REP. RON PAUL (R), Texas: How did we win the election in the year 2000? We talked about a humble foreign policy, no nation-building, don't police the world. That is a conservative, it's a Republican, it's a pro-American, it follows the founding fathers, and, besides, it follows the Constitution.

Immigration debate

KWAME HOLMAN: The candidates also took positions on domestic issues and fielded questions from viewers through the Internet. Colorado Congressman Tom Tancredo took a get-tough approach on the issue of illegal immigration.

REP. TOM TANCREDO (R), Colorado: No more platitudes, no more obfuscating with using words like, "Well, I am not for amnesty, but I'm for letting them stay." That kind of stuff has got to be taken away from the political debate, as far as I'm concerned, so people can understand exactly who is where on this incredibly important issue.

KWAME HOLMAN: McCain countered with a push for comprehensive immigration reform.

SEN. JOHN MCCAIN: We have to secure our borders, but we also need a temporary worker program, and we have to dispose of the issue of 12 million people who are in this country illegally. This issue is an important and compelling one, and it begins with national security, but we also need to address it comprehensively.

Abortion and stem-cell research

KWAME HOLMAN: And all of the candidates were asked if it would be a good day for America if the Supreme Court overturned Roe v. Wade, the landmark abortion rights decision. Senator Brownback.

SEN. SAM BROWNBACK: It would be a glorious day of human liberty and freedom. I believe life is one of the central issues of our day, and I believe that every human life at every phase is unique, is beautiful, is a child of a loving God.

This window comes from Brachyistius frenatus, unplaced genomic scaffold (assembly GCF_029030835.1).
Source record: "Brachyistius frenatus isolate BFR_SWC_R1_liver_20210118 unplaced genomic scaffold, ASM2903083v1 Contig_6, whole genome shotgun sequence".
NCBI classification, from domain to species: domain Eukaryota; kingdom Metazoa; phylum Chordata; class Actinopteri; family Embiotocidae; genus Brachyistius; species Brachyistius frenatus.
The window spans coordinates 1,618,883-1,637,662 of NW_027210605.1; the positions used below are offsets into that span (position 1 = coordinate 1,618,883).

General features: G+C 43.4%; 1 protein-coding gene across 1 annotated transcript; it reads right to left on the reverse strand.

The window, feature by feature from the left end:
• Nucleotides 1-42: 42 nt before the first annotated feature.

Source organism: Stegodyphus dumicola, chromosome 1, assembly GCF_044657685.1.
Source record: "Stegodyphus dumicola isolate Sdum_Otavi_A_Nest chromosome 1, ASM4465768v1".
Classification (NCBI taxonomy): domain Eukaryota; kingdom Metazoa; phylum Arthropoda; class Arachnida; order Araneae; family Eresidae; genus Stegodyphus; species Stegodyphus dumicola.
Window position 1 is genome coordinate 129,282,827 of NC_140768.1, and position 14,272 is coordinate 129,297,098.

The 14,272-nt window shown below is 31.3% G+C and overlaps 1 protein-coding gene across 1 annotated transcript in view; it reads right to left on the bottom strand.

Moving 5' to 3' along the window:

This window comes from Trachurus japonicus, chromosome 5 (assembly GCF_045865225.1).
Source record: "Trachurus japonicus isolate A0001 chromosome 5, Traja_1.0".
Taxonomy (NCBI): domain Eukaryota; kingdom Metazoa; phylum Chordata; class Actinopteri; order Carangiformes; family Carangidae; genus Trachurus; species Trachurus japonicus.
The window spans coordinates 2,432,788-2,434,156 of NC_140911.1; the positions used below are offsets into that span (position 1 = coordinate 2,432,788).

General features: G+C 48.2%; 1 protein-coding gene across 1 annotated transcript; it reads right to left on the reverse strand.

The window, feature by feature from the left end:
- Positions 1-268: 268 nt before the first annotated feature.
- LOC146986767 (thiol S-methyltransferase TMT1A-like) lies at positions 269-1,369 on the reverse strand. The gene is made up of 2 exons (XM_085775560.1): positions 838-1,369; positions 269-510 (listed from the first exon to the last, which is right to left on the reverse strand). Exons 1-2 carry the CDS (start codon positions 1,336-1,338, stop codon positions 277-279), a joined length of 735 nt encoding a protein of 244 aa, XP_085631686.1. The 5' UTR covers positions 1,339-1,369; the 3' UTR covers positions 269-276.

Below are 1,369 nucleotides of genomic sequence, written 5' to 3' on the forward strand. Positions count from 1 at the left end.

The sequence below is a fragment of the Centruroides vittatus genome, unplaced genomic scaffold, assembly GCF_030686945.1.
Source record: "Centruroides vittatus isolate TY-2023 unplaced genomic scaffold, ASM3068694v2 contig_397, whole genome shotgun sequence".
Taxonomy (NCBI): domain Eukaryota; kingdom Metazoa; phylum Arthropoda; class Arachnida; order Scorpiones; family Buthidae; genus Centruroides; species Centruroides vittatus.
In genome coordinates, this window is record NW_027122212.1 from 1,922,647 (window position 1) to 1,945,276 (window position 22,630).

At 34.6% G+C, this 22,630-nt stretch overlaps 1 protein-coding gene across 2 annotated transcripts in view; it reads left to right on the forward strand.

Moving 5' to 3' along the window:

KWAME HOLMAN: Of the 10 candidates, only Mayor Giuliani equivocated.

RUDY GIULIANI: It would be OK.


RUDY GIULIANI: It would be OK to repeal. It would be OK also if a strict constructionist judge viewed it as precedent.

KWAME HOLMAN: Giuliani elaborated when pressed.

RUDY GIULIANI: Ultimately, since it is an issue of conscience, I would respect a woman's right to make a different choice.

KWAME HOLMAN: Romney also was asked to explain his position, opposed to abortion. Romney admitted he supported abortion rights when he first ran for governor.

MITT ROMNEY: And when I ran for office, I said I'd protect the law as it was, which is effectively a pro-choice position. About two years ago, when we were studying cloning in our state, I said, "Look, we have gone too far." And I'm proud of that, and I won't apologize to anybody for becoming pro-life.

KWAME HOLMAN: And each candidate was asked if he supports federal funding for embryonic stem cell research. Only Mayor Giuliani and Senator McCain said they did.

SEN. JOHN MCCAIN: This is a tough issue for those of us in the pro-life community. I would remind you that these stem cells are either going to be discarded or perpetually frozen. We need to do what we can to relieve human suffering. It's a tough issue. I support federal funding.

KWAME HOLMAN: Toward the end of the debate, MSNBC's Matthews asked a question that elicited looks of horror from all the candidates.

Would it be good for America to have Bill Clinton back living in the White House?

MITT ROMNEY: You have got to be kidding.

KWAME HOLMAN: These 10 candidates will meet again in two weeks at a debate in Columbia, South Carolina.